In our ever-changing digital society, the modern classroom has become a breeding ground of distractions or boredom for thrill-seeking youngsters. Many classrooms have become a place where students fiend for their digital media fix, only to be told to put their devices away. How can we for a moment believe that because a bell rings our students digital life comes to a pause? These distractions can also arise from the improper implementation of technology by educators, stemming from a lack in professional development practice, and in turn resulting in loss of interest from the students, who then resort to using their own technology during class in improper ways.To limit distractions in our classroom environment, we must present information in ways that will truly engage our students. It’s not about changing the ways we teach our students, it’s about changing the ways we REACH our students. Utilizing the tools our students use for communication outside the classroom inside the classroom provides a great opportunity to reach them. This task can prove to be beneficial when realizing each student learns at a different pace and in different ways. We wish to create a non-static environment, rich with ever-changing student options, incorporation of differentiation, and one that encourages a project-based learning/collaborating mindset which our students need. The goal is to have our students become the creators of content, not just educational consumers. Students need to become so engaged that they can’t help but to pay attention in class. In this “living classroom” setting, information is constantly being supplied to, or discovered by, students through many different mediums, all the while allowing the lesson to be malleable from hour to hour, period to period, and day to day. These living classrooms create an environment where students do not have the time to become distracted or board. It is up to us as teachers to create an educational space where our students can’t help but become collaborative communicators emboldened by the opportunity to become creative citizens full of curiosity.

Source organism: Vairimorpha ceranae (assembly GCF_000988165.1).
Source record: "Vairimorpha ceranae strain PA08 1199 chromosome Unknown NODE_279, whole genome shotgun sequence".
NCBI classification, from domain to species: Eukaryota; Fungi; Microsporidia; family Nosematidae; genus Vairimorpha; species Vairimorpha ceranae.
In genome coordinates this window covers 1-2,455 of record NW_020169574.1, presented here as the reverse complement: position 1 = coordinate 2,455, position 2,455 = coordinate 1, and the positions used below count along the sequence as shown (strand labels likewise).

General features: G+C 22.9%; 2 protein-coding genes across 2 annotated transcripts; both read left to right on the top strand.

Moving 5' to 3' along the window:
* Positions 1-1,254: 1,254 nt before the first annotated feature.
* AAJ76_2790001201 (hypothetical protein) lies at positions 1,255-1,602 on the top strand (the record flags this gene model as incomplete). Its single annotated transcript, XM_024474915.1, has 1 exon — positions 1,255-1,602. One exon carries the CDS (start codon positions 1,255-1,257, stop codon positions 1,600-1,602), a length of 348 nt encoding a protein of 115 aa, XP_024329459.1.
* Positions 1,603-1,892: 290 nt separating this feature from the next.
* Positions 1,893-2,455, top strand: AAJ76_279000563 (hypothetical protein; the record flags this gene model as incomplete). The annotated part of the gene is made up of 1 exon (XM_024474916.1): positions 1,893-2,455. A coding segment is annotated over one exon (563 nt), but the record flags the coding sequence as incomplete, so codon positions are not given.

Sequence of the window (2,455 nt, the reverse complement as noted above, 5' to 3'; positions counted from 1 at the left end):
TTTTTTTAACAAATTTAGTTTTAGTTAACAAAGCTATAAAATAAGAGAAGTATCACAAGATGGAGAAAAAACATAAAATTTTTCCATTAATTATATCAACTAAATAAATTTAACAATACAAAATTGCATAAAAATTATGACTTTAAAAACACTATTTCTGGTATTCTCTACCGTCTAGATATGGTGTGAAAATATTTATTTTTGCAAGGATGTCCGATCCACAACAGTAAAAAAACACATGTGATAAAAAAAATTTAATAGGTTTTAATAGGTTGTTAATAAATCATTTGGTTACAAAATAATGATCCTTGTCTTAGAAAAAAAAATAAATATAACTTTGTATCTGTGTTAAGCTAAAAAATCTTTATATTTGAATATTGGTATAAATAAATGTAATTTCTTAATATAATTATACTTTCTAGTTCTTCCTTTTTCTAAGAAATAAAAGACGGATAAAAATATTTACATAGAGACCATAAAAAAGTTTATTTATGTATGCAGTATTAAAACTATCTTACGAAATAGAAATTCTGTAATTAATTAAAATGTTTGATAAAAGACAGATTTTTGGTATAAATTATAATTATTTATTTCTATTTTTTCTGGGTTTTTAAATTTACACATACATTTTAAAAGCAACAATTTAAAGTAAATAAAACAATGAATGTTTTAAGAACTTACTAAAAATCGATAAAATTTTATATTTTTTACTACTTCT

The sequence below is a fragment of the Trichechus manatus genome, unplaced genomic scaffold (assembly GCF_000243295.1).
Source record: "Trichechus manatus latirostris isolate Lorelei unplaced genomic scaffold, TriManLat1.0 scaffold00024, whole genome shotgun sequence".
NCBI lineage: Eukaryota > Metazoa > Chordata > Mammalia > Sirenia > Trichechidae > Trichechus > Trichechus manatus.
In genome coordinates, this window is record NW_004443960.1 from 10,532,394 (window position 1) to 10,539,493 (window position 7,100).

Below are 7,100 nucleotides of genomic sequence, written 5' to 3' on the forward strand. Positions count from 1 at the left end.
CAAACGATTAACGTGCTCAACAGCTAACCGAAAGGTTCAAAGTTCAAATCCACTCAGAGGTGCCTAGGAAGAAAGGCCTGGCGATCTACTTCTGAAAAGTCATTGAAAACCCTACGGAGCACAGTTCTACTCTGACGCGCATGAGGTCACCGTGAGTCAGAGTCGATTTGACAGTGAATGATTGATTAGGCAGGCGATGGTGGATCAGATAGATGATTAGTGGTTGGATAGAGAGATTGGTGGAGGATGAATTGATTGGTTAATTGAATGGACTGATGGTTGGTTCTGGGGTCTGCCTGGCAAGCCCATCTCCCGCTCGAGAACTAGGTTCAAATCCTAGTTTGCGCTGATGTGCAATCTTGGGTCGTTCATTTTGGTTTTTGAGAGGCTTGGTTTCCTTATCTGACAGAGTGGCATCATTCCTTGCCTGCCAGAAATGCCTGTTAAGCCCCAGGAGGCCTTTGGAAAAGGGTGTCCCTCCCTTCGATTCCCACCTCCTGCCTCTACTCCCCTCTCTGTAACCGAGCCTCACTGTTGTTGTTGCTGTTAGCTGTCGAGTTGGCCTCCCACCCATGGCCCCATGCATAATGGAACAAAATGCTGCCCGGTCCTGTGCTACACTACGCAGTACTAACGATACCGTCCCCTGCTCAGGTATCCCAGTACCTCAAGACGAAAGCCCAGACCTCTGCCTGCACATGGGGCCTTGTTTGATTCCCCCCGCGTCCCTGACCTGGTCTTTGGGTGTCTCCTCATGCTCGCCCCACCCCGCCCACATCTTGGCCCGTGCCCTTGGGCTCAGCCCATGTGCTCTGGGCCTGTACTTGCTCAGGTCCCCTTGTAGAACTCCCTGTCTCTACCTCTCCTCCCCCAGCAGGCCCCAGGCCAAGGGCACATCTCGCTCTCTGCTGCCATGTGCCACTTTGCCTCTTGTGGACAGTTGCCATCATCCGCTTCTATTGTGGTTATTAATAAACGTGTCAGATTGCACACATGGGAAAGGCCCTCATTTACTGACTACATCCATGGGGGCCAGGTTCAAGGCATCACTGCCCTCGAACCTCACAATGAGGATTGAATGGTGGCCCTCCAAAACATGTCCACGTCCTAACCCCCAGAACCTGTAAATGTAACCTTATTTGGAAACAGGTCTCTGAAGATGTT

In our ever-changing world, it is becoming more and more evident that no student should be utilizing more technology outside the classroom than they are inside of it. We should not be overlooking the strengths that our students have been cultivating since birth. Technology is a known commodity to our digital natives, and to tell them they are not allowed to use it is analogous to tying their hands behind their back. The use of technology in our classrooms can empower teachers to engage and motivate students using the most advanced and appropriate technology the world has to offer, using the tools our students have grown up using. Through the integration of technology we can become a new and different kind of teacher- one who takes problems head-on with a fresh set of eyes, who does not back down from a challenge because they deem the situation to be too hard. We have become educators privileged with an opportunity to share with many of our students the joy of learning for the first time.